With the NBN, most providers don’t use PPPoE anymore but instead just plain IP.

Every NBN connection goes back to one of 121 Points of Interconnect (PoIs) (which is way too many by the way but was a dumb and misguided decision imposed by the ACCC). At the PoI it gets to the provider through a Network to Network interface (NNI). The provider’s switch that plugs in here is the earliest that a P2P connection could loop back (but only to somebody in the same region, that is, connected to the same PoI), and is also the closest that a Netflix OpenConnect device could be (although it might not be cost effective to rent the rack space there vs. putting it in a data centre in a capital city).

A lot depends on the provider, however, on how they have structured their network. Apparently some do tunnel all their connections back from the PoI to a central location even though they don’t have to.

But for most, I expect the provider’s backhaul to the PoIs in a state would all go back to the capital city of that state, which would then be interconnected to the neighbouring states capital cities (this is what the ISP I use, Aussie Broadband does at least).

1) Can a cable ISP even route traffic between residential customers without schlepping out to a POP?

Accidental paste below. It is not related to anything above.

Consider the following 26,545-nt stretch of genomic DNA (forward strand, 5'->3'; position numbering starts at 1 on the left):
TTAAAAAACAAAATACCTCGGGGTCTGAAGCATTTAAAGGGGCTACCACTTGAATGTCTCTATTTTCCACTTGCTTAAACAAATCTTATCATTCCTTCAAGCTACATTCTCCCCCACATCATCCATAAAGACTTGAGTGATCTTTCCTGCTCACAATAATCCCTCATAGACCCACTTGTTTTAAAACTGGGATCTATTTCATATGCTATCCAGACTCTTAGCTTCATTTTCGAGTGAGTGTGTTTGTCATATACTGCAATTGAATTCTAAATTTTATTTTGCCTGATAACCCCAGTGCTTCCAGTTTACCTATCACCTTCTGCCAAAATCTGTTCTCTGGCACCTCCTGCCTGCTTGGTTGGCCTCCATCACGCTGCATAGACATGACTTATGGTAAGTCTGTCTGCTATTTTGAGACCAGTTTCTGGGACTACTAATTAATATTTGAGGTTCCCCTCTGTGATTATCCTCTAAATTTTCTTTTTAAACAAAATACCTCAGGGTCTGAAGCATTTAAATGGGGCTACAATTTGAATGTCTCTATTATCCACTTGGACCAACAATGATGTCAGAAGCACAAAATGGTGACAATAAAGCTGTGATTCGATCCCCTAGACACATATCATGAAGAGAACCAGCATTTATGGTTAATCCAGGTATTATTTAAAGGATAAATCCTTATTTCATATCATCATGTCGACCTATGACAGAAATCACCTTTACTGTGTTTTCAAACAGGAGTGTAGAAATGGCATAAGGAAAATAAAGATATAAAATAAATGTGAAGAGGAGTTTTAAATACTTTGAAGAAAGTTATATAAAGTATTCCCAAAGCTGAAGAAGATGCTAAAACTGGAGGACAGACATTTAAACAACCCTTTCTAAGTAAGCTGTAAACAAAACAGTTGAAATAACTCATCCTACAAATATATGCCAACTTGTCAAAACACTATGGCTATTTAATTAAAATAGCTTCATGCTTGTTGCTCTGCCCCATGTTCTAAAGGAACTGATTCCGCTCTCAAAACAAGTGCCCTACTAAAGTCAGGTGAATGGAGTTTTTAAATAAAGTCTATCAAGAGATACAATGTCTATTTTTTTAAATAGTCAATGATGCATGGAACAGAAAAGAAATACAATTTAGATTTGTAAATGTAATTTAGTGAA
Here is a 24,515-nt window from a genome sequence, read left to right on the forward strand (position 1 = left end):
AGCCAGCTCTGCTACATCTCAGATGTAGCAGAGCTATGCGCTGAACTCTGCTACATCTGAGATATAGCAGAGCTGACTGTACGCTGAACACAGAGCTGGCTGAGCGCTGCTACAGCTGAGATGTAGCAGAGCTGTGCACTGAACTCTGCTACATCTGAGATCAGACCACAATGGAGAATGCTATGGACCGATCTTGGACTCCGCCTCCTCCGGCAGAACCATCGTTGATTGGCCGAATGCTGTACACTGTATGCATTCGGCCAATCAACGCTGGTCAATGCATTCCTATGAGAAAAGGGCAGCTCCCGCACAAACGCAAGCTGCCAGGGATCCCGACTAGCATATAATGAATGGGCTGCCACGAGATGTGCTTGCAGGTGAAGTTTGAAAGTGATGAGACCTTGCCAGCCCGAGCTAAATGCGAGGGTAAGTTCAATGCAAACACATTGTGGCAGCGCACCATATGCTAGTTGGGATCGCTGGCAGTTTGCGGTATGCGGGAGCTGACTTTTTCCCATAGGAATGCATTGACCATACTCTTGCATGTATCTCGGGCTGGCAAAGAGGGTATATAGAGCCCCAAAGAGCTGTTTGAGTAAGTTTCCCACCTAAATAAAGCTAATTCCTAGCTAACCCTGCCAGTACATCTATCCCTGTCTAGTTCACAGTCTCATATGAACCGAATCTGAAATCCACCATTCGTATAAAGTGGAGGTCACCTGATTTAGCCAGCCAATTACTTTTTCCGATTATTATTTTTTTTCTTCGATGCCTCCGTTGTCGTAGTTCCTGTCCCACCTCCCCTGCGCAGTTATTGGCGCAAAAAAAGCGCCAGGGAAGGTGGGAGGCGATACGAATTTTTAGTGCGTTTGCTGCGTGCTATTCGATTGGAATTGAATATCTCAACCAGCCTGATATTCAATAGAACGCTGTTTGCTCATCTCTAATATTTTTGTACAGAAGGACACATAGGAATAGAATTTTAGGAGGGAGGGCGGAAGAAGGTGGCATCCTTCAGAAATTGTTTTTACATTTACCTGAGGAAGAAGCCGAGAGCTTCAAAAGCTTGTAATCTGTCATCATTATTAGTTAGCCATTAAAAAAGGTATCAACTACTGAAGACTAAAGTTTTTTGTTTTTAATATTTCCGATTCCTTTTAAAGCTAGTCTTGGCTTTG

2) Where does the upload bandwidth limitation live? Because if it's in the cable modem itself or the nearest upstream connection, this doesn't help much. There is probably much more capacity between the OpenConnect and the home than the home and its nextdoor neighbor.

> 1) Can a cable ISP even route traffic between residential customers without schlepping out to a POP?

Guess it depends on the ISPs implementation but in my experience, yes, some ISPs let you route traffic between residential customers, granted you've setup your router correctly.

> 2) Where does the upload bandwidth limitation live?

In my experience, the limitation lived further away than the residential building, as we hit our own equipment's limits before we hit any other limits.

Windows 10 and Xbox do p2p aggressively for games and updates

Large residential buildings (condo and apartments) need a small edge Data Centre in them.

This might be a more realistic compromise.

Maybe if the industry can agree on an OpenConnect standard with some traffic shaping. Then Netflix, Hulu, Steam, Xbox, PlayStation, EA, Disney+, etc could all share the same edge CDN hardware. Then residential buildings, cities, individuals, whoever, could run their own caching hardware that would cache based on downstream demand.

That's quite something when a streaming service can go to the ISP with their hardware...

This is common for any company that operates a CDN. It just so happens Netflix is a big enough content deliverer that they run their own network rather than pay to use someone else’s.

I was involved in starting a streaming service in SE Asia and the costs of 3rd party edge caching (Akamai etc) were significant. So much so that it made the business model non-viable without work arounds. Eventually we partnered with ISPs and piggybacked their edge caches.